The impact of global warming is particularly marked in the Alps. Like the Arctic, the mountain range is becoming greener. In an article published in the journal Science, researchers from the University of Lausanne (UNIL) and the University of Basel (UNIBAS) have shown, using satellite data, that the productivity of vegetation above the tree line has increased in almost 80% of the Alps. The snow cover at high altitudes has decreased, albeit only moderately.
The melting of the glaciers has become a popular symbol of climate change in the Alps. However, the reduction of the snow cover, although already visible from space, is not nearly as dramatic. The most marked change is a pronounced and widespread increase in vegetation at high altitudes in the Alps. This is the conclusion reached by a research team led by Professor Sabine Rumpf from UNIBAS and Professors Antoine Guisan and Grégoire Mariéthoz from UNIL.
In collaboration with research groups based in the Netherlands and Finland, the scientists examined changes in snow cover and vegetation using high-resolution satellite data collected from 1984 to 2021. Over this period, plant biomass has increased above the tree line in more than 77% of the Alps. This phenomenon of "greening" due to climate change is already well documented in the Arctic and is beginning to be identified in the mountains as well.
Increase in plant biomass in three quarters of the Alps
"The scale of change is absolutely massive in the Alps", says Sabine Rumpf, the first author of the study and, since February 2022, assistant professor at UNIBAS. The Alps are becoming greener because the vegetation is colonising new areas and becoming denser and higher overall.
Previous studies have focused mainly on the impact of global warming on Alpine biodiversity and on changes in the distribution of plant species. Until now, however, no one had conducted such a comprehensive analysis of the evolution of plant productivity in the Alps. The authors show that the increase in plant biomass is primarily attributable to changes in the precipitation regime and the lengthening of the plant growing season as a result of rising temperatures. "Alpine plants are adapted to harsh conditions, but they are not very competitive", explains Sabine Rumpf. As environmental conditions change, these highly specialised species lose their advantage and are overtaken by competition: "The unique biodiversity of the Alps is therefore under considerable pressure."
Slight reduction in snow cover
In contrast to the vegetation, the extent of snow cover above the tree line has changed only slightly since 1984. The experts excluded regions below 1700 metres, glaciers and forests from their analysis: they found that the snow cover decreased significantly in almost 10% of the remaining regions. This may seem moderate, but the scientists stress that it is nevertheless a worrying trend.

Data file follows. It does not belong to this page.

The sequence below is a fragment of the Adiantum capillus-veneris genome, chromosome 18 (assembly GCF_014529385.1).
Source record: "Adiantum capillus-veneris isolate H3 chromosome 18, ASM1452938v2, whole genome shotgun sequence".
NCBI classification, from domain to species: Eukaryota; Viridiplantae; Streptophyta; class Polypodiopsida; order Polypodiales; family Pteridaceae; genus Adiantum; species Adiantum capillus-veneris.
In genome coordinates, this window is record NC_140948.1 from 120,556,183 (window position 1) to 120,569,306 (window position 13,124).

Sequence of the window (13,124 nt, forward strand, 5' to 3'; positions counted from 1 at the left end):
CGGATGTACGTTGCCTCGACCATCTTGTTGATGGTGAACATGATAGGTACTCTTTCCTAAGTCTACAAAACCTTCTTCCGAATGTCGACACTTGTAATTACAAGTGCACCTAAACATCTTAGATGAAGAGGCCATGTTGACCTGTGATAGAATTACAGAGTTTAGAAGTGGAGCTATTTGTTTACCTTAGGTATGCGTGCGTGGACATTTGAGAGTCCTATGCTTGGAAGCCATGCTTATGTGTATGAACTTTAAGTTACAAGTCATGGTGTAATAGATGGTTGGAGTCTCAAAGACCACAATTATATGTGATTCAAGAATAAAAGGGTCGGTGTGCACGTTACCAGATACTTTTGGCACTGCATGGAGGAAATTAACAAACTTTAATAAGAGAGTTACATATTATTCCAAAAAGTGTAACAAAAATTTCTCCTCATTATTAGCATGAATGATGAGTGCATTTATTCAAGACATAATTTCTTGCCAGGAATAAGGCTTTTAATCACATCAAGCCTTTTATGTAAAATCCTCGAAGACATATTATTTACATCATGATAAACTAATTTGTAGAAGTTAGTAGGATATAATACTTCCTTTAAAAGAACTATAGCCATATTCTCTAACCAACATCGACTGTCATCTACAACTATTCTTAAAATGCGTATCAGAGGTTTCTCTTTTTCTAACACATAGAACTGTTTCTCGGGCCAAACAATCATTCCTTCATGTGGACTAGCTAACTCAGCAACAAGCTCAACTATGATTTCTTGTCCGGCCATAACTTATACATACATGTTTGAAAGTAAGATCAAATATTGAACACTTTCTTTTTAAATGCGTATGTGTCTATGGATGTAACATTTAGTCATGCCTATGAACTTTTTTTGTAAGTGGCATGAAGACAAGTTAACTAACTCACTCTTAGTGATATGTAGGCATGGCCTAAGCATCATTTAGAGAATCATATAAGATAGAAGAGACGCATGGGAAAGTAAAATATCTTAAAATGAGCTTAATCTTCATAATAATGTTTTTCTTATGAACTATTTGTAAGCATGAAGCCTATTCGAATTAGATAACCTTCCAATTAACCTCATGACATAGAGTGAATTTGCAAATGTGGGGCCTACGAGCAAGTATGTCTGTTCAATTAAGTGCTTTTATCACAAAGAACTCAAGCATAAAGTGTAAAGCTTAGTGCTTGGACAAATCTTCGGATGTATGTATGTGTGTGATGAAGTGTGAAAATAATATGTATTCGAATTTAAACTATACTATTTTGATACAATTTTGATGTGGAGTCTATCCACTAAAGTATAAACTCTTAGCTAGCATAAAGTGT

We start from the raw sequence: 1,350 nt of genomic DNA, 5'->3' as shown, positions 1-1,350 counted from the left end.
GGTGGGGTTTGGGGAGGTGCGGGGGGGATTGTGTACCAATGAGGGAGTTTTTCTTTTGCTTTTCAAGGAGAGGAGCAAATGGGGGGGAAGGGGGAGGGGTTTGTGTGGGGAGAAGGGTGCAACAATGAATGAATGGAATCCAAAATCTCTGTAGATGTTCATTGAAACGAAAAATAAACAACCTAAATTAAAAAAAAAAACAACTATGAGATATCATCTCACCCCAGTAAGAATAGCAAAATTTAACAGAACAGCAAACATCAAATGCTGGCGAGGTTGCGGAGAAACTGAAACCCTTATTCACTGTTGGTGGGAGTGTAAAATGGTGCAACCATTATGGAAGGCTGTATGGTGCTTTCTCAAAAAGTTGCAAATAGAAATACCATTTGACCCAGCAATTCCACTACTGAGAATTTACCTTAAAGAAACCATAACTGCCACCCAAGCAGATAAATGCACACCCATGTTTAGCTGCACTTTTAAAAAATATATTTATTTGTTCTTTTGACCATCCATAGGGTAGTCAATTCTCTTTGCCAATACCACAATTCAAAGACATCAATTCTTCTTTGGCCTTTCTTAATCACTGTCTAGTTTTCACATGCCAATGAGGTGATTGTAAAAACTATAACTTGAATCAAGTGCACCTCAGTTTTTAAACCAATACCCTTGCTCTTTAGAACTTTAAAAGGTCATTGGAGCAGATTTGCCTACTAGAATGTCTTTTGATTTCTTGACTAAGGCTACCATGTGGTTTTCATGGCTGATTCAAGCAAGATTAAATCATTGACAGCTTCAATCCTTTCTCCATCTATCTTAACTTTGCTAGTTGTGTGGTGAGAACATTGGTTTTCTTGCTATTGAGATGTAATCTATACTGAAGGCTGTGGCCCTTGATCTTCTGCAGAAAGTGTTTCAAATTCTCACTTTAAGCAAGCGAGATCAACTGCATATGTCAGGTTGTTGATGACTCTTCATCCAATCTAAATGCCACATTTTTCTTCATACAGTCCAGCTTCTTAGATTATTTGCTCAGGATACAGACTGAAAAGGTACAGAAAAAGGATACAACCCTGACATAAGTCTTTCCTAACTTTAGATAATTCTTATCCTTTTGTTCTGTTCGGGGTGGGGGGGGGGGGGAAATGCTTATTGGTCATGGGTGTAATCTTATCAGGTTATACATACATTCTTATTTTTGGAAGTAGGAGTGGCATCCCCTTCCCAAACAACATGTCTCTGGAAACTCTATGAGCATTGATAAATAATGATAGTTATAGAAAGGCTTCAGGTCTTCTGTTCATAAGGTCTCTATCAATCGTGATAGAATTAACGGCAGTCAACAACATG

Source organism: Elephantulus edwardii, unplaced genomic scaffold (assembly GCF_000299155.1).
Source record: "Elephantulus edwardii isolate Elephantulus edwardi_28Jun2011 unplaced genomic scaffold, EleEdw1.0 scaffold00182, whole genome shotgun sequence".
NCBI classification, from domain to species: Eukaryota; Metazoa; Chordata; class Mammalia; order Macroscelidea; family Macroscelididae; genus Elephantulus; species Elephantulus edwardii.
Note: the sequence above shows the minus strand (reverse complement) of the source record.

"Previous analyses of satellite data had not identified such a trend", says Antoine Guisan, professor at UNIL and one of the authors who co-led the study. Perhaps this is due to the insufficient resolution of the satellite images or the fact that the periods considered were too short.
The scale of change is absolutely massive in the Alps.
Sabine Rumpf, assistant professor, UNIBAS
"For years, local ground measurements have shown a decrease in the depth of the snow cover at low altitudes", adds Grégoire Mariéthoz, professor at UNIL and the second author to have co-directed the study. As a result of this reduction, some regions are now largely devoid of snow. Using satellite data, it is possible to distinguish the presence or absence of snow, but this data does not provide information on the depth of the snow cover.
With global warming, the Alps will become less and less white and more and more green, entering a vicious circle: "Greener mountains mean less reflection of sunlight, which will further increase warming and mechanically reduce the snow cover and its reflectivity", explains Sabine Rumpf. Warming also increases the melting of glaciers and the thawing of permafrost, which increases the risk of landslides, rockslides and mudslides. In addition, Sabine Rumpf emphasises the important role that snow and ice in the Alps play in the supply of drinking water, as well as in recreation and tourism.
This article is based on a press release issued by UNIL and UNIBAS on 2 June 2022 at 20:00.
Original publication: Sabine Rumpf et al. From white to green: Snow cover loss and increased vegetation productivity in the European Alps,Science (2022), doi: 10.1126/science.abn6697
Photo: View of the Swiss Alps from Pischahorn to the Plattenhörner (©Sabine Rumpf)
About the experts:
Sabine Rumpf, Head of the Ecology Research Group, Department of Environmental Sciences, UNIBAS
Antoine Guisan, Head of the Spatial Ecology Group, Department of Ecology and Evolution, Faculty of Biology and Medicine and Institute of Land Surface Dynamics, Faculty of Geosciences and Environment, UNIL
Grégoire Mariéthoz, Head of the Geostatistical Algorithms & Image Analysis research group and director of the Institute of Land Surface Dynamics, Faculty of Geosciences and Environment, UNIL
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